1. Don’t waste too much time or energy on digital replicas of in-person performing arts during the early phases of the crisis. "There’s a glut of online offerings," Kaiser said. "And a ton of competition out there. Ask: Is it fully worth it? … Make sure it is good and interesting and important. Quality over quantity."


2. Don’t be fooled by the fact that current successful belt-tightening, stimulus grants and loans have protected your assets. More difficult times lie ahead, especially for groups that depend on earned income, such as sales of tickets, merchandise and refreshments, like the city’s largest performing arts companies.


Smaller groups, which often depend heavily on government grants, face different challenges on razor-thin budgets. In Austin, those traditional revenues include a share of hospitality taxes from hotels that now sit mostly empty. According to hotel analyst company STR, Austin hotel occupancy dropped to as low as 20.6% overall early in the pandemic and as low as 3.4% in the central business district. Although rates rose in April and May, arts leaders anticipate a 75% drop in hotel tax revenues, a portion of which is dedicated to the arts.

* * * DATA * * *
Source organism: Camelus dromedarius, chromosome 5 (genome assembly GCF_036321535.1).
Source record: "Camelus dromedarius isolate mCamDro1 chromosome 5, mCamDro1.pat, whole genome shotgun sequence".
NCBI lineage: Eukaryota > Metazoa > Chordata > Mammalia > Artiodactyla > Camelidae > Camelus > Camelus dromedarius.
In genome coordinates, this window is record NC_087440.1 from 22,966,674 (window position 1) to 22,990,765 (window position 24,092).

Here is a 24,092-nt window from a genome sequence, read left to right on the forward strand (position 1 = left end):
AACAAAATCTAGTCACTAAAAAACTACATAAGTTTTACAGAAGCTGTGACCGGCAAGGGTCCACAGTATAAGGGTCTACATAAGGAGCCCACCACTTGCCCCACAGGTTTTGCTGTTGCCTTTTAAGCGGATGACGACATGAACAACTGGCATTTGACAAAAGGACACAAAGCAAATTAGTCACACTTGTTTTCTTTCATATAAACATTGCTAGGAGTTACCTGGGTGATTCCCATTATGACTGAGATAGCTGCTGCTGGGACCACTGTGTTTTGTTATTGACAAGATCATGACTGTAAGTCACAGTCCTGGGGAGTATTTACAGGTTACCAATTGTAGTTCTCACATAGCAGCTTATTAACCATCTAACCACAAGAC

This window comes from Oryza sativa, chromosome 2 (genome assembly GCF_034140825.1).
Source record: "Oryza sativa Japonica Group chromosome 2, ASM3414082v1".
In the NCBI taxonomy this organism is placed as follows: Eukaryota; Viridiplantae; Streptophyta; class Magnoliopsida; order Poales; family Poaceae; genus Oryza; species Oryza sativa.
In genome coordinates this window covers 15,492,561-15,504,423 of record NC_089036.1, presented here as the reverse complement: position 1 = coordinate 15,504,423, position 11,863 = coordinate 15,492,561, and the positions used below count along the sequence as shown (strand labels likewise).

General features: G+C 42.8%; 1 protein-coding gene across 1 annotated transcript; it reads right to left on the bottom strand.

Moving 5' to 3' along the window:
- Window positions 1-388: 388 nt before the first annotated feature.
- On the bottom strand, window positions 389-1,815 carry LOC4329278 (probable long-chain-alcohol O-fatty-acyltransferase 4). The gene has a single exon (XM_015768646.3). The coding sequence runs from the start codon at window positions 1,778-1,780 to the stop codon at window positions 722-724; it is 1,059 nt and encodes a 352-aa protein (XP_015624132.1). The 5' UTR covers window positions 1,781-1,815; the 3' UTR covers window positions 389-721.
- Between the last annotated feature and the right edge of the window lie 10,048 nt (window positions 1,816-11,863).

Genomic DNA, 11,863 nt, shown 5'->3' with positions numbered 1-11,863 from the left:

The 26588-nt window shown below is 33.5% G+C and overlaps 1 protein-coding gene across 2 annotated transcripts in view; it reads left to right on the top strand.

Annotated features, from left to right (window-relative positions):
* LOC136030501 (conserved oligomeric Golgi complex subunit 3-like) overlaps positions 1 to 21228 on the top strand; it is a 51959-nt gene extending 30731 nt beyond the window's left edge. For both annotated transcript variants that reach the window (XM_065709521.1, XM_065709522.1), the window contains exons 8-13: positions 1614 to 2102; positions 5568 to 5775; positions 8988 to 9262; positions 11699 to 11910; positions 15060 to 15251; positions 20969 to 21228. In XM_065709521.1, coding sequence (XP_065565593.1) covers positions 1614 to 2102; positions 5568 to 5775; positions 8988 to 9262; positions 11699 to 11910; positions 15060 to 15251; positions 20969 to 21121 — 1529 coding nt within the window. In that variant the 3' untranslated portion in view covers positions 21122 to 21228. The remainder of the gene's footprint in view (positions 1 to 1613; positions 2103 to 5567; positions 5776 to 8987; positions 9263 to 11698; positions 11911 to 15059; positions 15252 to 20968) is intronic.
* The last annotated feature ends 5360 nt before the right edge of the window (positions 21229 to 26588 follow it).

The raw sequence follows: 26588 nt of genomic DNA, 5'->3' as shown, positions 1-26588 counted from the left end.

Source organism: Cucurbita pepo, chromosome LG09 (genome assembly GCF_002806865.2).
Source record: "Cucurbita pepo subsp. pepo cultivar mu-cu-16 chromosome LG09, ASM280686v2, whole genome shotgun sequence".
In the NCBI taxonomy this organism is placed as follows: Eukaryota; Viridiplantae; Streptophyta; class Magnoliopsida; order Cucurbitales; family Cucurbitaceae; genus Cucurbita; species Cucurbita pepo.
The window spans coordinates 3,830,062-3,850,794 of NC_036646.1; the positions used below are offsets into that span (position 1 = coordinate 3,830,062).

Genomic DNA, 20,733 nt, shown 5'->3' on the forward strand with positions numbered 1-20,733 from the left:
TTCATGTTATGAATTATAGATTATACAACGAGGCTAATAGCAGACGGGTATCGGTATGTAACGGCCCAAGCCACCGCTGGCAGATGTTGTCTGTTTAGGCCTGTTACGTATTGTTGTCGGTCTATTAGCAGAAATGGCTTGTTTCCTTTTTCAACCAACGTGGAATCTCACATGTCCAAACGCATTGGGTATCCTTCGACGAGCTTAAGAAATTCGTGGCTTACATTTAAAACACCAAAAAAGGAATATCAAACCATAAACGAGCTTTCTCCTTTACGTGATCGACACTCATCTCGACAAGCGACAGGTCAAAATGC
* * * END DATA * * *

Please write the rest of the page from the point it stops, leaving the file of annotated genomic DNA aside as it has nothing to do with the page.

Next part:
Kaiser advised, however, against hibernating by furloughing an entire staff and waiting for the "all clear." He discouraged duplicating online-only fundraisers — they work only once, then the novelty is gone. And tempting potential mergers between at-risk arts groups, he said, are a lot harder to pull off than one might imagine.


"Cash reserves are our very, very, very best friends," Kaiser said. "There’s always a demand for good art. Nobody comes to an arts organization to hear how bad things are."


3. The current transitional phase of the pandemic crisis, as governors and mayors open up their states and cities, might be the hardest. "We don’t know how long it will go on," Kaiser said. "When will people feel truly comfortable coming together? The extra money from the last months won’t be there. People forgave the price of their tickets to your galas already. There’s nothing left to give away. For six to 18 months, there will be restraints on contributed income, since we are in a recession. Foundations have been generous, but they will be hit, too, by stock market values. And for a while, you’ll have almost no earned income."